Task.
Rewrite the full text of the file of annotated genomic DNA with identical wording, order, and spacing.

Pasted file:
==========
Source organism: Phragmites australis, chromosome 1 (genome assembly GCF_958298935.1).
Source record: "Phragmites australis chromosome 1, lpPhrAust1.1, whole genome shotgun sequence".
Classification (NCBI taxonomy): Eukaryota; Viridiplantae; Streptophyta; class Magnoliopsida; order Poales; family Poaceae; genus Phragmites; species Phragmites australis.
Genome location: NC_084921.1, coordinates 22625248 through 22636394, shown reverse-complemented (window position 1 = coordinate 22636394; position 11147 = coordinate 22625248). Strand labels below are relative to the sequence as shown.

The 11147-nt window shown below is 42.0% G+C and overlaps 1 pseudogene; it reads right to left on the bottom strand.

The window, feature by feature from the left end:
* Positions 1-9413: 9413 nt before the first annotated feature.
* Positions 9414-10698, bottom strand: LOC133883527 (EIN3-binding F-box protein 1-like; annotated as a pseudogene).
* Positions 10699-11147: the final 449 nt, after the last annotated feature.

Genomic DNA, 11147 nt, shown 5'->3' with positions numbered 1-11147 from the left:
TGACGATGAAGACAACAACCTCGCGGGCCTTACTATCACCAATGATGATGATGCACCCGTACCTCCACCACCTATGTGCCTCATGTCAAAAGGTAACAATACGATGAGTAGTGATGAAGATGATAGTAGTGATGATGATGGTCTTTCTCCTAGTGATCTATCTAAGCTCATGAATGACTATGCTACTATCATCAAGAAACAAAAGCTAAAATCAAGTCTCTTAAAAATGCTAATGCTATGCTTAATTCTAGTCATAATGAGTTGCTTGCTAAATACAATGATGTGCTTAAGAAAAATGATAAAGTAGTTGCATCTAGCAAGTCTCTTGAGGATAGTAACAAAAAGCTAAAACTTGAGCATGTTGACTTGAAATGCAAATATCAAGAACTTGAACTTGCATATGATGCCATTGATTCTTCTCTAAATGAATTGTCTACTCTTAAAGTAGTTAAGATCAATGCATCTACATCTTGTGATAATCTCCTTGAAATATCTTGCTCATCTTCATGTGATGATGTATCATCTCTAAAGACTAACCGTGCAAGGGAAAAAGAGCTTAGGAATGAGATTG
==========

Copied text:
Source organism: Phragmites australis, chromosome 1 (genome assembly GCF_958298935.1).
Source record: "Phragmites australis chromosome 1, lpPhrAust1.1, whole genome shotgun sequence".
Classification (NCBI taxonomy): Eukaryota; Viridiplantae; Streptophyta; class Magnoliopsida; order Poales; family Poaceae; genus Phragmites; species Phragmites australis.
Genome location: NC_084921.1, coordinates 22625248 through 22636394, shown reverse-complemented (window position 1 = coordinate 22636394; position 11147 = coordinate 22625248). Strand labels below are relative to the sequence as shown.

The 11147-nt window shown below is 42.0% G+C and overlaps 1 pseudogene; it reads right to left on the bottom strand.

The window, feature by feature from the left end:
* Positions 1-9413: 9413 nt before the first annotated feature.
* Positions 9414-10698, bottom strand: LOC133883527 (EIN3-binding F-box protein 1-like; annotated as a pseudogene).
* Positions 10699-11147: the final 449 nt, after the last annotated feature.

Genomic DNA, 11147 nt, shown 5'->3' with positions numbered 1-11147 from the left:
TGACGATGAAGACAACAACCTCGCGGGCCTTACTATCACCAATGATGATGATGCACCCGTACCTCCACCACCTATGTGCCTCATGTCAAAAGGTAACAATACGATGAGTAGTGATGAAGATGATAGTAGTGATGATGATGGTCTTTCTCCTAGTGATCTATCTAAGCTCATGAATGACTATGCTACTATCATCAAGAAACAAAAGCTAAAATCAAGTCTCTTAAAAATGCTAATGCTATGCTTAATTCTAGTCATAATGAGTTGCTTGCTAAATACAATGATGTGCTTAAGAAAAATGATAAAGTAGTTGCATCTAGCAAGTCTCTTGAGGATAGTAACAAAAAGCTAAAACTTGAGCATGTTGACTTGAAATGCAAATATCAAGAACTTGAACTTGCATATGATGCCATTGATTCTTCTCTAAATGAATTGTCTACTCTTAAAGTAGTTAAGATCAATGCATCTACATCTTGTGATAATCTCCTTGAAATATCTTGCTCATCTTCATGTGATGATGTATCATCTCTAAAGACTAACCGTGCAAGGGAAAAAGAGCTTAGGAATGAGATTG